At 12:10 pm Friday, men and boys in a Muslim neighbourhood in Sri Lanka’s capital did something everyone had warned them not to do: They came together to pray.
Hundreds gathered at the Masjidus Salam Jumma mosque for their communal Friday prayers, one of many mosques that conducted services despite warnings of more bomb attacks by Islamic State-claimed militants.
And while praying through tears to Allah to help their fellow countrymen, all stressed one thing. The Easter attacks targeting churches and hotels that killed at least 250 people came from people who didn’t truly believe the teachings of Islam.
They are “not Muslims. This is not Islam. This is an animal,” said Akurana Muhandramlage Jamaldeen Mohamed Jayfer, the chairman of the mosque. “We don’t have a word (strong enough) to curse them.”
Up until the call to prayer echoed through Colombo’s Maligawatta neighborhood at noon, it wasn’t certain the community would be able to pray. On Thursday, the US Embassy in Sri Lanka issued a stark warning over Twitter that places of worship could be targeted by militants through the weekend. Sri Lankan Prime Minister Ranil Wickremesinghe also told The Associated Press he feared some of the suspects “may go out for a suicide attack” and local authorities urged Muslims to pray at home.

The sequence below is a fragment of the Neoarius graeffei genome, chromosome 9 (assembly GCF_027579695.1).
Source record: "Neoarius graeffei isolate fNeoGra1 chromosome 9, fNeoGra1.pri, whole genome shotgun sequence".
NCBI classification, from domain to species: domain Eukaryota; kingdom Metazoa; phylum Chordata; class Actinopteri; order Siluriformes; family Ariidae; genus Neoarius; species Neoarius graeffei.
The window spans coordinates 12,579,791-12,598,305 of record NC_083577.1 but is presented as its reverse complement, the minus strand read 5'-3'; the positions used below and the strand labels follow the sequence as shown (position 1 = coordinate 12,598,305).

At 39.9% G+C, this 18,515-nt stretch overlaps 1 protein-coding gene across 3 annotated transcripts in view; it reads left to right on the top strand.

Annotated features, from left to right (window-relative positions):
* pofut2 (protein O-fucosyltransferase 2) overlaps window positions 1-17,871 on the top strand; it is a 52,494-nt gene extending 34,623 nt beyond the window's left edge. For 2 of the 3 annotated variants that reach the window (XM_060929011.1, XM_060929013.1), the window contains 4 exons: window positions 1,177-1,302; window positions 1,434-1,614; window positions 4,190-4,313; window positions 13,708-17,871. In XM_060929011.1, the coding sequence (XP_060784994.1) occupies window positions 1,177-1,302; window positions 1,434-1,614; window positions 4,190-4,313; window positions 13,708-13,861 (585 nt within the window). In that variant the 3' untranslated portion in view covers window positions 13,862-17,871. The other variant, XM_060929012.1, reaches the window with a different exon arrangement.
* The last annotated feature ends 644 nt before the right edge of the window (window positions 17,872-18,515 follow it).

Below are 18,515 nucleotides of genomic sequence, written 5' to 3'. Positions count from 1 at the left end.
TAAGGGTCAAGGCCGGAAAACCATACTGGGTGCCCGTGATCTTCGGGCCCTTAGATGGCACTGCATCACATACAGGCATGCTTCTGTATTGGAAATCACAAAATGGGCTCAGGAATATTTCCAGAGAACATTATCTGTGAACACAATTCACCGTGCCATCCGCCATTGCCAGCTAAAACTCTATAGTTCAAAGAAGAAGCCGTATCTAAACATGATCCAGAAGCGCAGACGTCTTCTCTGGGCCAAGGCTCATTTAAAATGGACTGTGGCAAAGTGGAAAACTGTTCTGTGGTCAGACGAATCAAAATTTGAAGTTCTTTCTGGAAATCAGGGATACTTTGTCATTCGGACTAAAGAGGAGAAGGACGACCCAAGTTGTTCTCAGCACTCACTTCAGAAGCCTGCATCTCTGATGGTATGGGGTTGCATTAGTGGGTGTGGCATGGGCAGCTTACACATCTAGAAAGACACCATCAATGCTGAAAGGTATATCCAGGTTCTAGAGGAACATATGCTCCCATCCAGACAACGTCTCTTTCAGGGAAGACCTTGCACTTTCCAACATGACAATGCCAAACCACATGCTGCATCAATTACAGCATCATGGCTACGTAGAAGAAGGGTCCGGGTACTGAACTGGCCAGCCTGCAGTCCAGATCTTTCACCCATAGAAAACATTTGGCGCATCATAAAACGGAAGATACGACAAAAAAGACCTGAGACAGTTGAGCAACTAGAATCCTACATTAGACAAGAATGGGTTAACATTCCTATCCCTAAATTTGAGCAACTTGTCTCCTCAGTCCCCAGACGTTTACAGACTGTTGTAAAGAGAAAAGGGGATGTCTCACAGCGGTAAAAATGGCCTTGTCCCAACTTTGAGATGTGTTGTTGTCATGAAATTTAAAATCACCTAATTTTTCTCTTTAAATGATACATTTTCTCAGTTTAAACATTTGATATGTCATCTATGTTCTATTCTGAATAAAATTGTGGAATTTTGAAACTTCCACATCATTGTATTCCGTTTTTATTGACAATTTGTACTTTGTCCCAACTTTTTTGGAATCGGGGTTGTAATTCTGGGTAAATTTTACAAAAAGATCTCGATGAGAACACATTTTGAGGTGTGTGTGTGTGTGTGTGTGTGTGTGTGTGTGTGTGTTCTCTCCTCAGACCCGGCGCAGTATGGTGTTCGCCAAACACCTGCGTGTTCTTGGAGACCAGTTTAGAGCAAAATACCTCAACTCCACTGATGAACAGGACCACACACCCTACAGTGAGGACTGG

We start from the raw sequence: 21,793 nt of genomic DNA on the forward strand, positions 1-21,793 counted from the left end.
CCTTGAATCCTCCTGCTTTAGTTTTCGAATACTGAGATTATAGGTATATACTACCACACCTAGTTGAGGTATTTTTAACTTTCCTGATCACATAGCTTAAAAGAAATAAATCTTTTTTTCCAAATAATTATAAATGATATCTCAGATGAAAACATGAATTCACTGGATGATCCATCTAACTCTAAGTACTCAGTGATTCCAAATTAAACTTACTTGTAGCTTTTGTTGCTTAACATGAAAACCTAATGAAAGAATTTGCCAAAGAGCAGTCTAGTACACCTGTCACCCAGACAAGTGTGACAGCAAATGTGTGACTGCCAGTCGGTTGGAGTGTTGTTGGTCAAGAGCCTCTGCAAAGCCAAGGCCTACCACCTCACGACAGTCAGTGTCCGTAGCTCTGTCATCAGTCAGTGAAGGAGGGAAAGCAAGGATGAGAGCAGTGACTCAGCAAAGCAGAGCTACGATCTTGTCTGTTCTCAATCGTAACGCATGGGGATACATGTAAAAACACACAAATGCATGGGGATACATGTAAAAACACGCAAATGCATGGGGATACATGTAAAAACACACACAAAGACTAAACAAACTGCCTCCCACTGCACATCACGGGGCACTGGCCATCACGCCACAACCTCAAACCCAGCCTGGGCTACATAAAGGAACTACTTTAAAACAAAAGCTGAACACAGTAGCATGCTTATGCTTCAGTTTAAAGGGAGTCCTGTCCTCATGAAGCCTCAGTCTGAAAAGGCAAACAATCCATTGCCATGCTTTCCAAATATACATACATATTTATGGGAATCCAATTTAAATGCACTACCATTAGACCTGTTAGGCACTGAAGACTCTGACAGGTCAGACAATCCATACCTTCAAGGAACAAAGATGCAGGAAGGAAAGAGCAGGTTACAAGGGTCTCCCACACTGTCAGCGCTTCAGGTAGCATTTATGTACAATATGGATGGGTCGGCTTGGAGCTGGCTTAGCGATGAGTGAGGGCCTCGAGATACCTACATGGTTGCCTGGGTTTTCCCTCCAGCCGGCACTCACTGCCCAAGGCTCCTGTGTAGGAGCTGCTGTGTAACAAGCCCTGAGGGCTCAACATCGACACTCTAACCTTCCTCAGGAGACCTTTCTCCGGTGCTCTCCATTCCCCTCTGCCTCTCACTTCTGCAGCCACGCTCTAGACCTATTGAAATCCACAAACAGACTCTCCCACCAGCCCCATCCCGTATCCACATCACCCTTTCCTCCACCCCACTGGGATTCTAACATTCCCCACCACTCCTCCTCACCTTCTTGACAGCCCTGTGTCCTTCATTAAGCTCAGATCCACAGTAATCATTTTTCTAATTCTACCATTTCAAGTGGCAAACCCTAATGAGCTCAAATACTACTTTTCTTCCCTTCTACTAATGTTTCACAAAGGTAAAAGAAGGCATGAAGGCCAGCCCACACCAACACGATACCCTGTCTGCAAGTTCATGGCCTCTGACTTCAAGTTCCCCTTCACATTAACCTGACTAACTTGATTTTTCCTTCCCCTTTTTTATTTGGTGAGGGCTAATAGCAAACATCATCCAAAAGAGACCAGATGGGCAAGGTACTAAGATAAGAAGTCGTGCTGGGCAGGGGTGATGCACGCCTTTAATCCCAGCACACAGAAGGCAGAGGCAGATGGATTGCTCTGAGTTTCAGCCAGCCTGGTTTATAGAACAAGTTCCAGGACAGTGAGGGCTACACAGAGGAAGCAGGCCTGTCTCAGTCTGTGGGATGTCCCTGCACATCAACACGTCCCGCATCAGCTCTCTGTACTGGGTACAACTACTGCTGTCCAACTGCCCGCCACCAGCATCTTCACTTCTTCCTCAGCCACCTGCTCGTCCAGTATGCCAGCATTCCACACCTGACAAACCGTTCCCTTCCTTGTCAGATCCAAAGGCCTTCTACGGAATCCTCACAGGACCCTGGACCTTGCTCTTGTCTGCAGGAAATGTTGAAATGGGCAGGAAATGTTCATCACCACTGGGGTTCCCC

But Friday prayers hold a special importance to Muslims as the Quran has its own chapter on the worship called “Al-Jumah,” or Friday in Arabic.
“When the call is made for prayer on Friday, hurry toward the remembrance of Allah, and leave all business,” the Quran commands.
For Muslims, Friday prayers means dressing in their nicest clothes and communing with others, often sharing a meal after listening to the imam and praying.